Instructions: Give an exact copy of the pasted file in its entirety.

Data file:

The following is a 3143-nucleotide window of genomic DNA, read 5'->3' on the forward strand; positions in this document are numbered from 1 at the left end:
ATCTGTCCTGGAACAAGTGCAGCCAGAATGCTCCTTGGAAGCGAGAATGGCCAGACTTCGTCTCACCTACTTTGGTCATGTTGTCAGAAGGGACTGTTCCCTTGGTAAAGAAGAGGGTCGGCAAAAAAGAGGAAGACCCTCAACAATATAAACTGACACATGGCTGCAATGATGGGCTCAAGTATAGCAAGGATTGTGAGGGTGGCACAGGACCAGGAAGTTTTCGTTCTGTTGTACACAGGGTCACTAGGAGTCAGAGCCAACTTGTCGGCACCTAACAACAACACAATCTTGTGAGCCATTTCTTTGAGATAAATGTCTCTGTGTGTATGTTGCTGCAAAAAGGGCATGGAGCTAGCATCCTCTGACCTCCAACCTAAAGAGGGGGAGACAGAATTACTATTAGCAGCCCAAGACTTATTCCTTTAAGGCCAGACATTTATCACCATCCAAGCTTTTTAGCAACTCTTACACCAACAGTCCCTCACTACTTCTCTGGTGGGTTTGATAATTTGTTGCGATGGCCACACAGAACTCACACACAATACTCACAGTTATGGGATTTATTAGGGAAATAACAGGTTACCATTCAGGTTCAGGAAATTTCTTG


The following is a 3143-nucleotide window of genomic DNA, read 5'->3' on the forward strand; positions in this document are numbered from 1 at the left end:
ATCTGTCCTGGAACAAGTGCAGCCAGAATGCTCCTTGGAAGCGAGAATGGCCAGACTTCGTCTCACCTACTTTGGTCATGTTGTCAGAAGGGACTGTTCCCTTGGTAAAGAAGAGGGTCGGCAAAAAAGAGGAAGACCCTCAACAATATAAACTGACACATGGCTGCAATGATGGGCTCAAGTATAGCAAGGATTGTGAGGGTGGCACAGGACCAGGAAGTTTTCGTTCTGTTGTACACAGGGTCACTAGGAGTCAGAGCCAACTTGTCGGCACCTAACAACAACACAATCTTGTGAGCCATTTCTTTGAGATAAATGTCTCTGTGTGTATGTTGCTGCAAAAAGGGCATGGAGCTAGCATCCTCTGACCTCCAACCTAAAGAGGGGGAGACAGAATTACTATTAGCAGCCCAAGACTTATTCCTTTAAGGCCAGACATTTATCACCATCCAAGCTTTTTAGCAACTCTTACACCAACAGTCCCTCACTACTTCTCTGGTGGGTTTGATAATTTGTTGCGATGGCCACACAGAACTCACACACAATACTCACAGTTATGGGATTTATTAGGGAAATAACAGGTTACCATTCAGGTTCAGGAAATTTCTTG